Whoever it was that once said, “sleep like a baby” undoubtedly didn’t have one.
Getting an infant to grow into a sleeping pattern is one of the most challenging areas of welcoming a new baby into the world, especially for first time parents. Personally, I was very lucky in this department, having had a significant amount of childcare experience by the time my own daughter came along, I had her routine down to a full sleep through from around 10 pm to 5am within a month. For most families though, it’s a frustrating process. Don’t worry if you are one of the 90% of parents struggling with the process, you aren’t alone. Very few fortunate parents are able to say that their babies sleep through the night. I hope these tips will help prevent sleep problems and get your infant into a routine that works for both you and your new baby.
Be realistic in your expectations. If you are currently pregnant, it’s important for both you and your partner to understand that in the first few months of life, sleep deprivation is almost an inevitability. In the first three months infants generally sleep for 2 to 3 hours at a time. This means that prior to birth it’s really important to talk to your partner so that you can support each other.
Be safe. When putting an infant down to sleep, safety is paramount. Always make sure infants sleep on their backs. Never place a baby to sleep on their tummy. Sleeping on their tummy increases the risk of SIDS (cot death). Experts the world over, recommend a clean firm flat mattress with only a fitted sheet. Pillows and stuffed animals should be removed from the cot and if the child is sleeping in a separate room, be sure to install a baby monitor so that you can hear your child throughout the night.
Make a sleeping arrangement decision and stick to it. It’s a good idea to prior to babies birth you and your partner carefully consider the sleeping arrangement options for after your infants birth. Will your new baby sleep in a cot, in your room, in their own room or will they co-sleep? If you make the decision to co-sleep, it’s a good idea to invest in co sleeping safety equipment, perhaps a cot extension so that there is less chance of crushing your child in your sleep. It’s a mistake numerous new parents make each year and the most devastating experience. The last thing any parent should have to live with is losing their child through bad sleeping arrangement decisions.
Create a sleeping routine. Babies love routine, and so will your sanity. Routine makes infants feel secure and loved. Babies with a consistent sleeping routine also sleep better and for longer. It’s good idea to create associations for night time sleeping so that the baby knows they are expecting a long sleep. Dim the lights, give baby a nice warm bath or ‘topping and tailing’. Maybe give them a little massage or sing them a soothing lullaby or tell them a bedtime story.
Make sure the infant is comfortable. The environment and clothing or swaddling shouldn’t leave the child too hot or cold. Always ensure baby is fed and wearing a clean diaper. When an infant has a full tummy before sleep or nap time they will likely sleep longer. When an infant is still very small they tend to be more comfortable when they have been swaddled. If the child has a blocked nose, you can also purchase a humidifier to help keep the air clean.
Keep in mind what crutches you are teaching your child to expect during the day. If the baby is being rocked to sleep in the middle of the day, they will expect the same treatment in the middle of the night. If they are always using a pacifier during the day to sleep, you are training them to wake up when the pacifier is spat out in the middle night, and the child will expect you to put it back.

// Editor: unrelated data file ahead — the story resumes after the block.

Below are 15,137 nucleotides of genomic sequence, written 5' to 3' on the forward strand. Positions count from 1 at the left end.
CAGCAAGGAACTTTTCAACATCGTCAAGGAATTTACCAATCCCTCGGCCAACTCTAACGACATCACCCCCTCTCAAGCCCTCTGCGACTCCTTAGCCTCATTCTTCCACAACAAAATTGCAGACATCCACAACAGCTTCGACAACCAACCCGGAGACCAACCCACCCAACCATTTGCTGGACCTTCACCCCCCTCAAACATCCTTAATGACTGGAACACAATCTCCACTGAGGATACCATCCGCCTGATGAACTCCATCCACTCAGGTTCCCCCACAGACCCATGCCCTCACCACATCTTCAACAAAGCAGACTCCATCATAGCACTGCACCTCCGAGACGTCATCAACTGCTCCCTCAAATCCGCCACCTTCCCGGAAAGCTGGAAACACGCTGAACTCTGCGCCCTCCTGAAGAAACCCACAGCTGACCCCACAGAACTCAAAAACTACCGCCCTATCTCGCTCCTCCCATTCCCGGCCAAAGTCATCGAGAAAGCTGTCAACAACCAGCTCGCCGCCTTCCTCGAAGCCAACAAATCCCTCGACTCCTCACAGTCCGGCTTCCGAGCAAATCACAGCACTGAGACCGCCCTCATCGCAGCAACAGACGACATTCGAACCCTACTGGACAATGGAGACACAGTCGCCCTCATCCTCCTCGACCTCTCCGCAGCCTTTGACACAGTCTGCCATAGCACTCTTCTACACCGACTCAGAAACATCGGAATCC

There are many prescribed ‘quick fixes’ you might find on the internet, but watch out for these. Self-soothing is now being shown to have possible knock on effects later in life. In my personal experience, by allowing my daughter to self sooth in the first two weeks of life I was able to get her into a routine easily and within 3 days. For parents that wait, and I understand it’s very difficult not to coddle and fuss over your new angel at this time, but if you decide to let the child self soothe later, I think that’s when it may be a bit more problematic as you have already established the routine of providing whatever form of soothing is being provided and is then expected by the child and neuroplasticity certainly makes it possibly to change the established standards, once established they are more difficult and traumatic for the child (and the parents) to change.
Above all don’t worry if your initial ideas for a routine don’t turn out to be what makes your child happy, you will find your family happy space eventually. Each child is different and so is each family. We can prepare as much as we like, but our child may come into the world with other ideas. That’s just part of parenthood in general really.
If you find yourself struggling with a routine, or are expecting for the first time, perhaps apprehensive about establishing routines or would like full time support and have the means available, perhaps consider hiring one of our infant care specialists to live in for the first month to 3 months (sometimes longer where the mother is suffering from PPD). An infant care specialist is someone with 3 or more years of experience specializing in the care of newborns. These staff will provide direction and assistance in every aspect of newborn care, from making sure mom gets enough sleep, too bathing, establishing feeding and sleeping patterns, assisting and providing expert guidance through the first few turbulent months of parenthood. You can enquire about this service by clicking here.
Written by: Bianca Steyn
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